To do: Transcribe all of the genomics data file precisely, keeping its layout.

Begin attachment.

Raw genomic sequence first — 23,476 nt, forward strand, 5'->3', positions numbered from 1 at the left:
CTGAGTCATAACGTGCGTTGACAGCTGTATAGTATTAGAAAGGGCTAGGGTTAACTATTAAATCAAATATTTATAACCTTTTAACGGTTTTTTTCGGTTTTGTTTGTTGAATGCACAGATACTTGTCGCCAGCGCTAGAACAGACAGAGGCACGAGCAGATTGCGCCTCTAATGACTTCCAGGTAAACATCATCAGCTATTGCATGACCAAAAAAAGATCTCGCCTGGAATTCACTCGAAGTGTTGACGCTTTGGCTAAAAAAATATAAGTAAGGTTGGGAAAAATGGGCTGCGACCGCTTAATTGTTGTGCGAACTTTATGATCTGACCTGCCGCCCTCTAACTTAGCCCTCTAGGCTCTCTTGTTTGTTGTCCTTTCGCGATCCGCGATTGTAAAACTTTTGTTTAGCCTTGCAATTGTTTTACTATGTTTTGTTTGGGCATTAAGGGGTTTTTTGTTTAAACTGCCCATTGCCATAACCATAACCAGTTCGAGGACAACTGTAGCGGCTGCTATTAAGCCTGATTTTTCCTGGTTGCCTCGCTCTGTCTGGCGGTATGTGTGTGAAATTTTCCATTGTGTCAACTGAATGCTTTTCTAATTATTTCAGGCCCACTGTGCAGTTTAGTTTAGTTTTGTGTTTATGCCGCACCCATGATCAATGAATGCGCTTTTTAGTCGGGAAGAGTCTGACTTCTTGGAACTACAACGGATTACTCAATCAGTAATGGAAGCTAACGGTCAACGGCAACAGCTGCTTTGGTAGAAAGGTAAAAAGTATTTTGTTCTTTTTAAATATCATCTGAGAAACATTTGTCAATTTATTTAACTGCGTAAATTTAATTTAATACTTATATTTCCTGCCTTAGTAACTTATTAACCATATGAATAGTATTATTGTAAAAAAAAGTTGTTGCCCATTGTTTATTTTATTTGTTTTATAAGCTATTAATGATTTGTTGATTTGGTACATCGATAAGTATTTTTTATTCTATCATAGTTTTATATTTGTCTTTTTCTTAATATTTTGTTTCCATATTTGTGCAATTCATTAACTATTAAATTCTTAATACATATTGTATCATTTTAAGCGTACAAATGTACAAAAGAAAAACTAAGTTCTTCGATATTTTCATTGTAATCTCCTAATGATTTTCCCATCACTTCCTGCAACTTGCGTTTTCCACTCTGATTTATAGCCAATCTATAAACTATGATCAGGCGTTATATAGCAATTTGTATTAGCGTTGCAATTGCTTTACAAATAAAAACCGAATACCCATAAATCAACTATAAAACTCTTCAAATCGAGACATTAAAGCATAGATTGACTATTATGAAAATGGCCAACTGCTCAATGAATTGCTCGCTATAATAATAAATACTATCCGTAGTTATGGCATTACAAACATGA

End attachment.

Raw genomic sequence first — 23,476 nt, forward strand, 5'->3', positions numbered from 1 at the left:
CTGAGTCATAACGTGCGTTGACAGCTGTATAGTATTAGAAAGGGCTAGGGTTAACTATTAAATCAAATATTTATAACCTTTTAACGGTTTTTTTCGGTTTTGTTTGTTGAATGCACAGATACTTGTCGCCAGCGCTAGAACAGACAGAGGCACGAGCAGATTGCGCCTCTAATGACTTCCAGGTAAACATCATCAGCTATTGCATGACCAAAAAAAGATCTCGCCTGGAATTCACTCGAAGTGTTGACGCTTTGGCTAAAAAAATATAAGTAAGGTTGGGAAAAATGGGCTGCGACCGCTTAATTGTTGTGCGAACTTTATGATCTGACCTGCCGCCCTCTAACTTAGCCCTCTAGGCTCTCTTGTTTGTTGTCCTTTCGCGATCCGCGATTGTAAAACTTTTGTTTAGCCTTGCAATTGTTTTACTATGTTTTGTTTGGGCATTAAGGGGTTTTTTGTTTAAACTGCCCATTGCCATAACCATAACCAGTTCGAGGACAACTGTAGCGGCTGCTATTAAGCCTGATTTTTCCTGGTTGCCTCGCTCTGTCTGGCGGTATGTGTGTGAAATTTTCCATTGTGTCAACTGAATGCTTTTCTAATTATTTCAGGCCCACTGTGCAGTTTAGTTTAGTTTTGTGTTTATGCCGCACCCATGATCAATGAATGCGCTTTTTAGTCGGGAAGAGTCTGACTTCTTGGAACTACAACGGATTACTCAATCAGTAATGGAAGCTAACGGTCAACGGCAACAGCTGCTTTGGTAGAAAGGTAAAAAGTATTTTGTTCTTTTTAAATATCATCTGAGAAACATTTGTCAATTTATTTAACTGCGTAAATTTAATTTAATACTTATATTTCCTGCCTTAGTAACTTATTAACCATATGAATAGTATTATTGTAAAAAAAAGTTGTTGCCCATTGTTTATTTTATTTGTTTTATAAGCTATTAATGATTTGTTGATTTGGTACATCGATAAGTATTTTTTATTCTATCATAGTTTTATATTTGTCTTTTTCTTAATATTTTGTTTCCATATTTGTGCAATTCATTAACTATTAAATTCTTAATACATATTGTATCATTTTAAGCGTACAAATGTACAAAAGAAAAACTAAGTTCTTCGATATTTTCATTGTAATCTCCTAATGATTTTCCCATCACTTCCTGCAACTTGCGTTTTCCACTCTGATTTATAGCCAATCTATAAACTATGATCAGGCGTTATATAGCAATTTGTATTAGCGTTGCAATTGCTTTACAAATAAAAACCGAATACCCATAAATCAACTATAAAACTCTTCAAATCGAGACATTAAAGCATAGATTGACTATTATGAAAATGGCCAACTGCTCAATGAATTGCTCGCTATAATAATAAATACTATCCGTAGTTATGGCATTACAAACATGA